Love’s Labour’s Lost @ Shakespeare’s Globe, London

directed by
Dominic Dromgoole
I can resist everything except temptation, and there my similarity to Oscar Wilde ends. Abstinence is a virtue few possess and whatever your vices, they will seek you out a seduce you.

Shakespeare’s comedy of lofty intellect versus lusty passion, Love’s Labours Lost, explores just such themes and is given a fresh, accessible take by Dominic Dromgoole at the Globe. This tale of wit, will, grace and lyrical word play is nothing short of a love poem to the English language, tying itself into beautifully crafted rhyming couplets throughout and featuring the usual Shakespearian tropes of mixed-up identities, and letters that go astray.

Love’s Labour’s Lost recounts the undoing of the King of Navarre and his three friends, who pledge to dedicate themselves to hardcore study for three years and forsake women and bodily pleasures their minds shall banquet while the body pines. Their only source of diversion is Joe Caffrey’s excellent, priapic clown Costard and Spanish braggard Armado who are both in love with buxom maid Jacquinetta. But sticking to this vow of chastity is not easy when the Princess of France and her courtesans roll in town.

The men fall head over heels and once they have confessed their feelings to each other, they tear up their vows, disguise themselves as Russians to save face and go and woo their inamoratas all the same. The ladies are wise to their antics and switch identities so each flirts with the wrong woman. With accents like Borat, fake Rusky beards and voluminous Cossack trousers and witty jests and counter jibes, this is erudite mud slinging at its most scintillating.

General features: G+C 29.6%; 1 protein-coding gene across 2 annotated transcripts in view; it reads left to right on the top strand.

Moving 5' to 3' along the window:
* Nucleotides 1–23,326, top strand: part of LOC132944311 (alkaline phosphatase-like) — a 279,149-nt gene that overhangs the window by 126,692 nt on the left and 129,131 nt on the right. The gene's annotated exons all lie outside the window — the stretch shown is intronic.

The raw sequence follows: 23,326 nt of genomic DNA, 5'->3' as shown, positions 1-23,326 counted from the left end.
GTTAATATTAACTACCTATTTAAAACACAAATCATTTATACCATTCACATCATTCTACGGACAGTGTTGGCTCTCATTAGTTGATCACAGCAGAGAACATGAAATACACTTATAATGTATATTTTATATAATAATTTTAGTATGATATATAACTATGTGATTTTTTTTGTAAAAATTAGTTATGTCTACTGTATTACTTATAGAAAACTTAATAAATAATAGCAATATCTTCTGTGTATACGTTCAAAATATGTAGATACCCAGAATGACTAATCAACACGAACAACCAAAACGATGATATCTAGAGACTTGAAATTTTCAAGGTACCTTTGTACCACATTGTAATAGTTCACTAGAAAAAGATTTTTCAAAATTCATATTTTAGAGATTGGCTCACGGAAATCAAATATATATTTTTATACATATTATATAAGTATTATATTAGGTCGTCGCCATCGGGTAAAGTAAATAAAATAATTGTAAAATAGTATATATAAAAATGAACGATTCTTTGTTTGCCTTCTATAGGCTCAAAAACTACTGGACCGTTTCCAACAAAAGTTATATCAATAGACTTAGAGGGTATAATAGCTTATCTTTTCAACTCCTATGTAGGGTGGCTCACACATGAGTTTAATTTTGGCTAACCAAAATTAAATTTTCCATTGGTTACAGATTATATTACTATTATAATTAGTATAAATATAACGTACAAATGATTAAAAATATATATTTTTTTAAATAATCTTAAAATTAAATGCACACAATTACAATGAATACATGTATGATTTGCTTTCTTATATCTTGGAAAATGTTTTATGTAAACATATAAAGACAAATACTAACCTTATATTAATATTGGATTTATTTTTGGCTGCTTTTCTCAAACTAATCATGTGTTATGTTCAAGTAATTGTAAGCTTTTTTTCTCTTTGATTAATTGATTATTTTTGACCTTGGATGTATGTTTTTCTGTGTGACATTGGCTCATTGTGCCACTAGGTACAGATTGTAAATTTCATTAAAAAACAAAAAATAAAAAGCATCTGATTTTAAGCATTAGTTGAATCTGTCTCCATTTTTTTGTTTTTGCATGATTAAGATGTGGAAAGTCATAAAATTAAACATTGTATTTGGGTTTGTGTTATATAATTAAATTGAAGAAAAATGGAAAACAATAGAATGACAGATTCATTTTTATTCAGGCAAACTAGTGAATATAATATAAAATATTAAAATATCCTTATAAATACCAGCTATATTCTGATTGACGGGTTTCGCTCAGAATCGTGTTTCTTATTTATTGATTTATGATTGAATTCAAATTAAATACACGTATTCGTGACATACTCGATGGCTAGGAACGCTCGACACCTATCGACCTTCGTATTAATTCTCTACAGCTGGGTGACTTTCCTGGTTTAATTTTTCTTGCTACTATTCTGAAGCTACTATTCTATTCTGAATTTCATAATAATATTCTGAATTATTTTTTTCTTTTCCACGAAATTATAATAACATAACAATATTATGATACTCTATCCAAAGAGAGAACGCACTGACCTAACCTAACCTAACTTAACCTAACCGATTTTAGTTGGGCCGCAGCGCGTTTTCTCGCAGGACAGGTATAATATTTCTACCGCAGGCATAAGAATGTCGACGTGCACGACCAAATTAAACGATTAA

The young bucks are like pack of frat boys and the women they are wooing are perfectly unforgiving and supercilious. In short they make them beg for it. Nothing has change from Shakespeare to Sex and The City, our natures are forever fixed. The eloquent banter between Trystan Gravelle’s hugely entertaining Berowne, and the quick witted Rosaline ( Gemma Arterton) is sensational. Their repartee flies off the stage.

Throughout the courting the Globe’s decorative columns are hung with cloths emblazoned with trees and the emblems of garden design extended the wooden stage, and carve out space into the groundlings. Puppets akin to those that graced the Little Angel’s stage for Venus and Adonis again created audible gasps of wonder from the audience as a near life sized deer is chased through crowds during the poignant and telling hunting scene.

The incessant word play reaches its apex in this production in the exchange between schoolmaster Holofernes and the curate Nathaniel. This is diverting if incomprehensible, and is a lyrical fight to the death which ends with the pair bowing out to present the Nine Worthies to the nobles as a form of entertainment. This mise-en-scene ends in a rip-roaring food fight but the frivolity and the couples’ happiness is shattered when news comes that the princess’ father has died.

The play is rapidly tied up from here with an ill fitting frustrating ending, which has scope to be another play in itself, as the women demand that their men folk commit themselves to certain tasks for a year to win their hand. But regardless of this Dominic Droomgoole’s has shown his Midas touch and drawn forth exemplary performances from his cast, to produce a glorious tribute to the inconstancy of the human heart and mind.

No related posts found...